The Prostate Cancer Foundation celebrates the life and legacy of our friend, golf icon Arnold Palmer, who passed away on September 25, 2016. A legend in the truest sense of the word, he possessed a unique charisma that transcended his performance on the fairway. There is no question that Mr. Palmer singlehandedly elevated golf to the most watched on television and the greatest spectator sport through the late 60’s, all of the 70’s and into the 80’s. Among members of the PCF family, he will be remembered as a humanitarian, philanthropist, and the epitome of a gentleman and a friend.
“You must play boldly to win,” Mr. Palmer once said. As an early spokesperson for prostate cancer in the 1990s, he adopted this credo to bring this disease into the conscience of the American public. He waged his personal battle with the disease with dignity and grace. His extraordinary efforts helped to increase awareness and no doubt saved many lives by encouraging men to get involved and get screened for prostate cancer.

Arnold Palmer

Arnold Palmer

1929 - 2016

 

Ultimately, Mr. Palmer became one of the most influential ambassadors for prostate cancer awareness through the Arnie’s Army Battles Prostate Cancer program, which supported PCF for more than a decade. Mr. Palmer’s winning strategy on the green dovetailed seamlessly with PCF’s own to find a cure for prostate cancer in the field of medical research. PCF emulated his concentration, drive, and total commitment in golf by funding the best research ideas and find the best treatment options for patients.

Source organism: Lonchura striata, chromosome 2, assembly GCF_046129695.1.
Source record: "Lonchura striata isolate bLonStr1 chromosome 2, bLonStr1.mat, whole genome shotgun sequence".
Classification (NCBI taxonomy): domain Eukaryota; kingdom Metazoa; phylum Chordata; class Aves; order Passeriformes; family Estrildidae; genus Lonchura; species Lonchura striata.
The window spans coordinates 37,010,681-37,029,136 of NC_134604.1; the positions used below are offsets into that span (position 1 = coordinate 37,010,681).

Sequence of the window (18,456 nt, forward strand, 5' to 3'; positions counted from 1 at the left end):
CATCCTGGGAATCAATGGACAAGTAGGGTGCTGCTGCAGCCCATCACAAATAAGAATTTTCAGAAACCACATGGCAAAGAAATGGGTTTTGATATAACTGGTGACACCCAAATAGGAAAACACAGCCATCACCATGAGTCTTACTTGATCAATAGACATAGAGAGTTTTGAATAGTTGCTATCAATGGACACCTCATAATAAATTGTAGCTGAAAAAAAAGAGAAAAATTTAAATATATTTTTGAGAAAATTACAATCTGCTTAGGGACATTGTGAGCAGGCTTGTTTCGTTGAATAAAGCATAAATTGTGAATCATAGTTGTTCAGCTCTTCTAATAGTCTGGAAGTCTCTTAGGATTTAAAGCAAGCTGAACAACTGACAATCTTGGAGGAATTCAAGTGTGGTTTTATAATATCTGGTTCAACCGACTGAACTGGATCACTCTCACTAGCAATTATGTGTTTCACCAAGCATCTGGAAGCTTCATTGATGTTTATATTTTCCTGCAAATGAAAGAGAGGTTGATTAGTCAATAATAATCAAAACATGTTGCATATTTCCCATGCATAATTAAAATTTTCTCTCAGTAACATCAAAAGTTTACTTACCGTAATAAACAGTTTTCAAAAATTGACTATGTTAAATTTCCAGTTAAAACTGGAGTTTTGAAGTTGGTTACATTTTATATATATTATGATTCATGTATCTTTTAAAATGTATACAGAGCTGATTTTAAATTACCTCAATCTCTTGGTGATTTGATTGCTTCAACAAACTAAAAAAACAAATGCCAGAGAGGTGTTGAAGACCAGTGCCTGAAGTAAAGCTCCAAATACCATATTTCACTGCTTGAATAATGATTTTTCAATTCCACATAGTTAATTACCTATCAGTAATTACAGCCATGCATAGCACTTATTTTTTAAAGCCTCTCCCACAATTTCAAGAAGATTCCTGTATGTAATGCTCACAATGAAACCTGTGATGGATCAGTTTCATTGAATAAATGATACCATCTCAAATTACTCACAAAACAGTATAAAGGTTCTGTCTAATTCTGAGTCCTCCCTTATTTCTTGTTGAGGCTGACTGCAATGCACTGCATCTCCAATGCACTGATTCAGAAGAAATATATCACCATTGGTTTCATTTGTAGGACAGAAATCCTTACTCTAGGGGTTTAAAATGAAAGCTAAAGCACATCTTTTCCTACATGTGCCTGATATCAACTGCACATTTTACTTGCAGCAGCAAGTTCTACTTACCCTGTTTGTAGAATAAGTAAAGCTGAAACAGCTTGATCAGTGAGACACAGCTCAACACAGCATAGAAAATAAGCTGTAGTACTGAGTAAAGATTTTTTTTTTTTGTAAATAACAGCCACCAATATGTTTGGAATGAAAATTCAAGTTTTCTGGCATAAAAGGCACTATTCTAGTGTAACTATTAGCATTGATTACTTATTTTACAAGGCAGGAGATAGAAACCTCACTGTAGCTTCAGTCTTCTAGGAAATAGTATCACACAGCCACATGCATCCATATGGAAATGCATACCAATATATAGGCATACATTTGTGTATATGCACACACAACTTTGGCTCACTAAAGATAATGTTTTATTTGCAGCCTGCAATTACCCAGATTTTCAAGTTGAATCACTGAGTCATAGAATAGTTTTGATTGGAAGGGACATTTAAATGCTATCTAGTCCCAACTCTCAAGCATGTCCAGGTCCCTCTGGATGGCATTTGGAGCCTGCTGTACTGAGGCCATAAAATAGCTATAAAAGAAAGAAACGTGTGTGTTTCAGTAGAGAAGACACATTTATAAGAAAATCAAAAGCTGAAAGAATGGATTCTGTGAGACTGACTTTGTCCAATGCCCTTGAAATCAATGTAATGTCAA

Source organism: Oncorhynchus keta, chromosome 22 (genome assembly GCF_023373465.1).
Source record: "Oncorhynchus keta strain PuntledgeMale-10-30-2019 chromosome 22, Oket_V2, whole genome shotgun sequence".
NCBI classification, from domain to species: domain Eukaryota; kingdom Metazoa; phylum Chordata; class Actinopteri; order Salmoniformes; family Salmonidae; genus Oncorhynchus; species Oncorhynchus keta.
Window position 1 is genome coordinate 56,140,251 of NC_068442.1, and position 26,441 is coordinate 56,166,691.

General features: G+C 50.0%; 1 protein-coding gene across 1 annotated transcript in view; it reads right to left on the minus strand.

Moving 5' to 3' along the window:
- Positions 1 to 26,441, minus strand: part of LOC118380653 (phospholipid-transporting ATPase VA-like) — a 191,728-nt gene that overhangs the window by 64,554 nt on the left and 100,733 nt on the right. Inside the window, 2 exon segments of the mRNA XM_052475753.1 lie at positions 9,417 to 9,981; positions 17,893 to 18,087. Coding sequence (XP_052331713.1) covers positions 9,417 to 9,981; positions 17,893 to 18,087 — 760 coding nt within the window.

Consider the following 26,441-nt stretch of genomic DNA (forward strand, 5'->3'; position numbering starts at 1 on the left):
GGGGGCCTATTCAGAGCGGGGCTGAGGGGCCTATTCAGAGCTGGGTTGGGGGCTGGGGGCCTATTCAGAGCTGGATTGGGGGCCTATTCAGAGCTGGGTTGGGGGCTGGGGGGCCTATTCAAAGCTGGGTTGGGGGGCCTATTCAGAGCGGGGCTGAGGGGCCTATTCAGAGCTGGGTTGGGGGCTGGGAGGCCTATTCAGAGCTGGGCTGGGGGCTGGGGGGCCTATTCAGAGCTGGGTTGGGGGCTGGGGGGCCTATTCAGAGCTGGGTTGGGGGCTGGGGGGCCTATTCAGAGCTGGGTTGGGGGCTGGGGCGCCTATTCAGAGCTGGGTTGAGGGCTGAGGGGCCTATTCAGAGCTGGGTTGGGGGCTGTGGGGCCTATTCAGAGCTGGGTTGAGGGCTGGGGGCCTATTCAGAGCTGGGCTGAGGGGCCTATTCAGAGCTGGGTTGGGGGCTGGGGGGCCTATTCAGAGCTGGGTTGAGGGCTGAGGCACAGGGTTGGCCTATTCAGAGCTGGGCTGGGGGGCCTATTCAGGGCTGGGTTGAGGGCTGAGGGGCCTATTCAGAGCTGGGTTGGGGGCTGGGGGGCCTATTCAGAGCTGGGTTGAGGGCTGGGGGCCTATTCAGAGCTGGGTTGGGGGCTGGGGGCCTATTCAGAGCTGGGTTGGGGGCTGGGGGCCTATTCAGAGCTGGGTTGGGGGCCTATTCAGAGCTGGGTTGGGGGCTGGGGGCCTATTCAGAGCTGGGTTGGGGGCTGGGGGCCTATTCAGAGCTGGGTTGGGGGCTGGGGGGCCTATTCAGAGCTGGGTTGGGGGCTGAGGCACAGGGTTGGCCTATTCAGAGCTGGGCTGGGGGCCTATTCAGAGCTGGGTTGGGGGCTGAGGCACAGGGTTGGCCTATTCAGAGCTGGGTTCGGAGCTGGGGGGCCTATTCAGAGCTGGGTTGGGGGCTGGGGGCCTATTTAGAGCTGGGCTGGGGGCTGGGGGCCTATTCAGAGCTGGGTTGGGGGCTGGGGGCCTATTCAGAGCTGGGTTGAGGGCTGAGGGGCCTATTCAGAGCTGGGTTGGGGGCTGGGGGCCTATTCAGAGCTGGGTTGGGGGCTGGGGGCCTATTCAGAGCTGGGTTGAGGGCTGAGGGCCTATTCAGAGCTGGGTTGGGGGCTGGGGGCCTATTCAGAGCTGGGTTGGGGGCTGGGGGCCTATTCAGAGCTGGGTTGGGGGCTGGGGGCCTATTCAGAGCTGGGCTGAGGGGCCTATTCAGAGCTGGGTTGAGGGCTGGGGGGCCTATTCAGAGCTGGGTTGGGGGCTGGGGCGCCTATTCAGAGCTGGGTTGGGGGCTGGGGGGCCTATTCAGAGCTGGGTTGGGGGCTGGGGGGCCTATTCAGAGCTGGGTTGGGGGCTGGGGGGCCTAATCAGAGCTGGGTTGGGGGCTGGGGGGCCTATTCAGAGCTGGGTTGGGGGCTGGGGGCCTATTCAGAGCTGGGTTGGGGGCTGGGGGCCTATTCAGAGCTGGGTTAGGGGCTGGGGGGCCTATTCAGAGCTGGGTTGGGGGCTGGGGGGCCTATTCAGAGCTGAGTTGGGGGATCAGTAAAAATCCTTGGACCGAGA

The world is a better place because we had the pleasure of Mr. Palmer’s company for 87 years. We remember his life for all that he has done and the example he set, and express our sincerest thanks on behalf of the millions of men and their families fighting prostate cancer globally. We couldn’t be more proud of Mr. Palmer and his commitment to end not only prostate cancer, but all cancers. But more than anything else, we will miss our dear friend, and express our profound sadness at his passing.